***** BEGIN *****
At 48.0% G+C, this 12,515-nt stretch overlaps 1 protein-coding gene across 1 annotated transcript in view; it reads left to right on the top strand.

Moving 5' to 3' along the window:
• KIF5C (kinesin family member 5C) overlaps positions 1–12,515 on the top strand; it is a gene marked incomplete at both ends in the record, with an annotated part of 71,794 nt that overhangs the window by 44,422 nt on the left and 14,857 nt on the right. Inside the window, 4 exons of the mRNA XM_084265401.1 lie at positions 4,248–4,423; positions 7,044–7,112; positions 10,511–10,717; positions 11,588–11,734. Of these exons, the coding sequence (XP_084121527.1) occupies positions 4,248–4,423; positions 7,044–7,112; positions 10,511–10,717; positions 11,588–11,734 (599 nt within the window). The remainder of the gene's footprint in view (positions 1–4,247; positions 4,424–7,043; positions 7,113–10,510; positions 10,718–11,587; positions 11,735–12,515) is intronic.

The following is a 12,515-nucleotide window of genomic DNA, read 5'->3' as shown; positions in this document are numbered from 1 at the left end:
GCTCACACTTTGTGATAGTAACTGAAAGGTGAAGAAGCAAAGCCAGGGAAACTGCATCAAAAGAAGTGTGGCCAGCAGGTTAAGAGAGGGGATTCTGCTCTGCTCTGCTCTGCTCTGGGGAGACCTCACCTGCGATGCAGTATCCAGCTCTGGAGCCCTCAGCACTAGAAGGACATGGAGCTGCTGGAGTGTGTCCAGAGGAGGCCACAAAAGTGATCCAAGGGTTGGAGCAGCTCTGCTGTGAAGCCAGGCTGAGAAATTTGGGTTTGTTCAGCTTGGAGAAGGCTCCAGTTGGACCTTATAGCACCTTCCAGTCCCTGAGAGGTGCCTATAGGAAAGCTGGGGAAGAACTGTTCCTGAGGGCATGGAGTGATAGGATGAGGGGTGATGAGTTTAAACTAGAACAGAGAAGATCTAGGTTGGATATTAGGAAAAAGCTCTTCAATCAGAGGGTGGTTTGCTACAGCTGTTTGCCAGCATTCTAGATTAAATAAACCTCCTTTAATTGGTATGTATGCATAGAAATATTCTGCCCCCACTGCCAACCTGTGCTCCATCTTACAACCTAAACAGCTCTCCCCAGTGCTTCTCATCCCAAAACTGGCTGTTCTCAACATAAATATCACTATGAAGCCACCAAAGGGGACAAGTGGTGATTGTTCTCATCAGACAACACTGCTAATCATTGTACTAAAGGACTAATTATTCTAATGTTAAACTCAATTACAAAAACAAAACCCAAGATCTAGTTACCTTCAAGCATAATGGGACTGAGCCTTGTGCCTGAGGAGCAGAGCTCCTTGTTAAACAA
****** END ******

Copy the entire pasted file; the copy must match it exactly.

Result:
At 48.0% G+C, this 12,515-nt stretch overlaps 1 protein-coding gene across 1 annotated transcript in view; it reads left to right on the top strand.

Moving 5' to 3' along the window:
• KIF5C (kinesin family member 5C) overlaps positions 1–12,515 on the top strand; it is a gene marked incomplete at both ends in the record, with an annotated part of 71,794 nt that overhangs the window by 44,422 nt on the left and 14,857 nt on the right. Inside the window, 4 exons of the mRNA XM_084265401.1 lie at positions 4,248–4,423; positions 7,044–7,112; positions 10,511–10,717; positions 11,588–11,734. Of these exons, the coding sequence (XP_084121527.1) occupies positions 4,248–4,423; positions 7,044–7,112; positions 10,511–10,717; positions 11,588–11,734 (599 nt within the window). The remainder of the gene's footprint in view (positions 1–4,247; positions 4,424–7,043; positions 7,113–10,510; positions 10,718–11,587; positions 11,735–12,515) is intronic.

The following is a 12,515-nucleotide window of genomic DNA, read 5'->3' as shown; positions in this document are numbered from 1 at the left end:
GCTCACACTTTGTGATAGTAACTGAAAGGTGAAGAAGCAAAGCCAGGGAAACTGCATCAAAAGAAGTGTGGCCAGCAGGTTAAGAGAGGGGATTCTGCTCTGCTCTGCTCTGCTCTGGGGAGACCTCACCTGCGATGCAGTATCCAGCTCTGGAGCCCTCAGCACTAGAAGGACATGGAGCTGCTGGAGTGTGTCCAGAGGAGGCCACAAAAGTGATCCAAGGGTTGGAGCAGCTCTGCTGTGAAGCCAGGCTGAGAAATTTGGGTTTGTTCAGCTTGGAGAAGGCTCCAGTTGGACCTTATAGCACCTTCCAGTCCCTGAGAGGTGCCTATAGGAAAGCTGGGGAAGAACTGTTCCTGAGGGCATGGAGTGATAGGATGAGGGGTGATGAGTTTAAACTAGAACAGAGAAGATCTAGGTTGGATATTAGGAAAAAGCTCTTCAATCAGAGGGTGGTTTGCTACAGCTGTTTGCCAGCATTCTAGATTAAATAAACCTCCTTTAATTGGTATGTATGCATAGAAATATTCTGCCCCCACTGCCAACCTGTGCTCCATCTTACAACCTAAACAGCTCTCCCCAGTGCTTCTCATCCCAAAACTGGCTGTTCTCAACATAAATATCACTATGAAGCCACCAAAGGGGACAAGTGGTGATTGTTCTCATCAGACAACACTGCTAATCATTGTACTAAAGGACTAATTATTCTAATGTTAAACTCAATTACAAAAACAAAACCCAAGATCTAGTTACCTTCAAGCATAATGGGACTGAGCCTTGTGCCTGAGGAGCAGAGCTCCTTGTTAAACAA